The Dose-Effect Relationships between Torture and Psychiatric Symptoms in Vietnamese Ex-Political Detainees and a Comparison Group
Harvard Program in Refugee Trauma, Harvard School of Public Health, Cambridge, Massachusetts 02138, USA.Journal of Nervous & Mental Disease (Impact Factor: 1.69). 10/1998; 186(9):543-53. DOI: 10.1097/00005053-199809000-00005
The purpose of this study was to determine in Vietnamese ex-political detainees newly arrived into the United States a) the prevalence of torture and psychiatric symptoms and b) the dose-effect relationships between cumulative torture experience and the psychiatric symptoms of posttraumatic stress disorder (PTSD) and major depression. The study population included Vietnamese ex-political detainees (N = 51) and a comparison group (N = 22). All respondents received culturally validated instruments with known psychometric properties including Vietnamese versions of the Hopkins Symptom Checklist-25 and the Harvard Trauma Questionnaire. The ex-political detainees, in contrast to the comparison group, had experienced more torture events (12.2 SD = 4.2 vs. 2.6 SD = 3.1) and had higher rates of PTSD (90% vs. 79%) and depression (49% vs. 15%). Dose-effect relationships between cumulative torture experience and psychiatric symptoms were positive with the PTSD subcategory of "increased arousal" revealing the strongest association. These findings provide evidence that torture is associated with psychiatric morbidity in Vietnamese refugees. The demonstration of significant dose-effect responses supports the hypothesis that torture is a major risk factor in the etiology of major depression and PTSD. The generalizability of these results to other torture survivor groups is unknown. The interaction between torture and other pre- and post-migration risk factors over time in different cultural settings still needs to be examined.
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- "Older Vietnamese have limited personal resources, including the lowest levels of educational attainment, household income, and English language proficiency (Kim et al., 2010). Experiences of war trauma, posttraumatic stress disorder (PTSD), and resettlement challenges may contribute to depression with prevalences as high as 49% in the Vietnamese population (Mollica et al., 1998). "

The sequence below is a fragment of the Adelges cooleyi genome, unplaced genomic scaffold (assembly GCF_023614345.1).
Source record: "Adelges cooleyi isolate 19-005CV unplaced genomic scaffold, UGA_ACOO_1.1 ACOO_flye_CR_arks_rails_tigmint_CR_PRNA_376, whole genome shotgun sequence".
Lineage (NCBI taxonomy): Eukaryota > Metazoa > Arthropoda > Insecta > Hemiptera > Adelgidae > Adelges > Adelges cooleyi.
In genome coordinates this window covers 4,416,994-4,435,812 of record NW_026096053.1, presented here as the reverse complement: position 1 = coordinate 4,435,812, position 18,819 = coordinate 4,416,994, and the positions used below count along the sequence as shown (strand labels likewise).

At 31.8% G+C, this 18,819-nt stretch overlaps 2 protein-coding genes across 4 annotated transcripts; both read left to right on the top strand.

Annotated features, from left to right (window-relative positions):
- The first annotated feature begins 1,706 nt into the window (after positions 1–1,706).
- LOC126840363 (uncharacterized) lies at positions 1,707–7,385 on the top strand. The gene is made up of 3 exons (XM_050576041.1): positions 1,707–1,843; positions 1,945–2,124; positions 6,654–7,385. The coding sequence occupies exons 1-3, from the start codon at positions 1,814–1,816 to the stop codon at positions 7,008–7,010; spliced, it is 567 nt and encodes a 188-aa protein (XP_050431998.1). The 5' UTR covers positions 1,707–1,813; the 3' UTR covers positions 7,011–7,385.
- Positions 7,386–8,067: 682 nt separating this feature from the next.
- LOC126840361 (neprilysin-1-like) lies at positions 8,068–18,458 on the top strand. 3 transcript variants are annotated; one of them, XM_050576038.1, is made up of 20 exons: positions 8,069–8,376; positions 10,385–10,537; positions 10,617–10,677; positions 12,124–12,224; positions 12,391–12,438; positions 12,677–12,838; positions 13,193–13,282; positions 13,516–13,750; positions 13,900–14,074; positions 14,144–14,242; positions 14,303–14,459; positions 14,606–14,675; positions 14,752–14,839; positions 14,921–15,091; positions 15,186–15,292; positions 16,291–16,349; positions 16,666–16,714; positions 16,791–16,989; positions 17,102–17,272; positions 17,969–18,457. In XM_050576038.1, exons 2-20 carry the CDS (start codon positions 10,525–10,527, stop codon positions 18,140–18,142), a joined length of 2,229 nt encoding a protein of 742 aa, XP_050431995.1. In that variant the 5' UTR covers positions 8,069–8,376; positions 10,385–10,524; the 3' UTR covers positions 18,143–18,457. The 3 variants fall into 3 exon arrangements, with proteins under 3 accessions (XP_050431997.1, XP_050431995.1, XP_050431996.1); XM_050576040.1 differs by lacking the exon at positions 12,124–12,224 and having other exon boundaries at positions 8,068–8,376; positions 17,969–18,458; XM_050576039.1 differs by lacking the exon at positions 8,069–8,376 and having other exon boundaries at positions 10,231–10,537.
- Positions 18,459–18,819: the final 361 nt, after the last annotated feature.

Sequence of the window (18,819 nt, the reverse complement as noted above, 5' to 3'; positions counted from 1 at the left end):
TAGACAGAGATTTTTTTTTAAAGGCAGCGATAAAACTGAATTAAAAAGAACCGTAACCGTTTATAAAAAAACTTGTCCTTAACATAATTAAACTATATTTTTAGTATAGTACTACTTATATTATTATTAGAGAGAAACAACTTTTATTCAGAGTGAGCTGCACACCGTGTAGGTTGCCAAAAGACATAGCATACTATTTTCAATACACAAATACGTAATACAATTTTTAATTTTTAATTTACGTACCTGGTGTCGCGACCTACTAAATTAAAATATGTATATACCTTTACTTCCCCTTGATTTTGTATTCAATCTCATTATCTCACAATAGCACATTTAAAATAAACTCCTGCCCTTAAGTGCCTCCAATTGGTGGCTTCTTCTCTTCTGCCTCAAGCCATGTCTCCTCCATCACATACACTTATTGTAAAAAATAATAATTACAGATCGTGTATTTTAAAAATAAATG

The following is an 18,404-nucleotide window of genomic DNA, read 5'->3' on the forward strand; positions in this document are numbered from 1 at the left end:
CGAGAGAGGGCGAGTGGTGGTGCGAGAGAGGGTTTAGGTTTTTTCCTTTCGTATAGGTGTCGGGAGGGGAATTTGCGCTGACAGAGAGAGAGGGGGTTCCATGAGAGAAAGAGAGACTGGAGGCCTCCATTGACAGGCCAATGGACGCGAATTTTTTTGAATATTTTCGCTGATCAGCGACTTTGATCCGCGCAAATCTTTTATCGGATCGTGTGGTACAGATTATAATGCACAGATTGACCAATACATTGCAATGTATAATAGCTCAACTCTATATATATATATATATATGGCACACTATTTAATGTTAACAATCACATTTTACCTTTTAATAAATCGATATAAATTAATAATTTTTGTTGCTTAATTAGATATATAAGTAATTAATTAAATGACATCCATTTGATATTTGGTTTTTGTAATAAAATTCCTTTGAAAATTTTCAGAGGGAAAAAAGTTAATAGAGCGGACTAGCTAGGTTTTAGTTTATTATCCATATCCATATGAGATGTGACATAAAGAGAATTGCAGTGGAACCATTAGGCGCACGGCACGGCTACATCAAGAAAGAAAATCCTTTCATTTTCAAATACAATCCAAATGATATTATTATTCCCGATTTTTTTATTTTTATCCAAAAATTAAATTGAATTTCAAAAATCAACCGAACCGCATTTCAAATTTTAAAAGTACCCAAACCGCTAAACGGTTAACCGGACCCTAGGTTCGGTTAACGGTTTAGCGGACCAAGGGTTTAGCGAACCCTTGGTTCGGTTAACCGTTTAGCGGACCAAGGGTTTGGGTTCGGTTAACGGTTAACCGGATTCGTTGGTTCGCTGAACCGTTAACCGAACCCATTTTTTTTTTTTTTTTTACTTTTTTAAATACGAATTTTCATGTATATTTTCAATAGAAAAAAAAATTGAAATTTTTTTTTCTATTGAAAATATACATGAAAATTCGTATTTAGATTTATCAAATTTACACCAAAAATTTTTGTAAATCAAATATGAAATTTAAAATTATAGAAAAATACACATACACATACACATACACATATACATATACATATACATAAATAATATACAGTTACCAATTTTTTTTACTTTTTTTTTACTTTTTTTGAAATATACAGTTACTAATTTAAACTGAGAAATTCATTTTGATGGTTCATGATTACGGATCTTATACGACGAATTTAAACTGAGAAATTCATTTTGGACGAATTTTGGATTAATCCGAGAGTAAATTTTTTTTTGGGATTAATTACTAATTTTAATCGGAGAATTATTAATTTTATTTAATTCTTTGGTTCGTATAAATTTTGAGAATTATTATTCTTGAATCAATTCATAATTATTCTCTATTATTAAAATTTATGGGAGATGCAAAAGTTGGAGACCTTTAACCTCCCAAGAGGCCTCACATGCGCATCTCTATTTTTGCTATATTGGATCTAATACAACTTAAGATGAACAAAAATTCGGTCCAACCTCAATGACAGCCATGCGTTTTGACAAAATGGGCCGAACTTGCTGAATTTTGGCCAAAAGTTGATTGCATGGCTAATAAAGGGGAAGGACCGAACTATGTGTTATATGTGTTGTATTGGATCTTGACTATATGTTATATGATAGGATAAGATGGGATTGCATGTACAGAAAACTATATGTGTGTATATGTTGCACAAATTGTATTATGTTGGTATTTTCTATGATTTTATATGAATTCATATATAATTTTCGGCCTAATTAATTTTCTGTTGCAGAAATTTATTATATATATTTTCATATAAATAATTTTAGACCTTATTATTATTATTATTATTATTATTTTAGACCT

ABSTRACT: The goal of this qualitative study was to describe the beliefs and experiences of Vietnamese caregivers caring for a family member with dementia and to elicit their ideas about promising interventions. We recruited 10 caregivers from support groups, the Alzheimer's Association, and local community-based organizations in Northern California. We conducted semistructured in-depth interviews with all caregivers, as well as a focus group to obtain ideas about supportive strategies. Several themes emerged from the data: (a) Filial piety was influential in caregiving; (b) A sense of loss/grief or trauma was pervasive; and (c) Caregivers had clear sources of stress and sources of support. An overarching theme underlying these 3 topics was that cultural beliefs, values, and expectations impacted the caregiving experience. Suggestions for promising interventions included education, language-congruent and/or telephone support groups, case management, inclusion of the care recipient in the intervention, and importance of credibility of the intervention. It also may be valuable to include an understanding of cultural values and promotion of spirituality and religion as key components. Findings highlight targets for dementia caregiver interventions to reduce burden and distress in an understudied population.Asian American Journal of Psychology 09/2015; 6(3). DOI:10.1037/aap0000024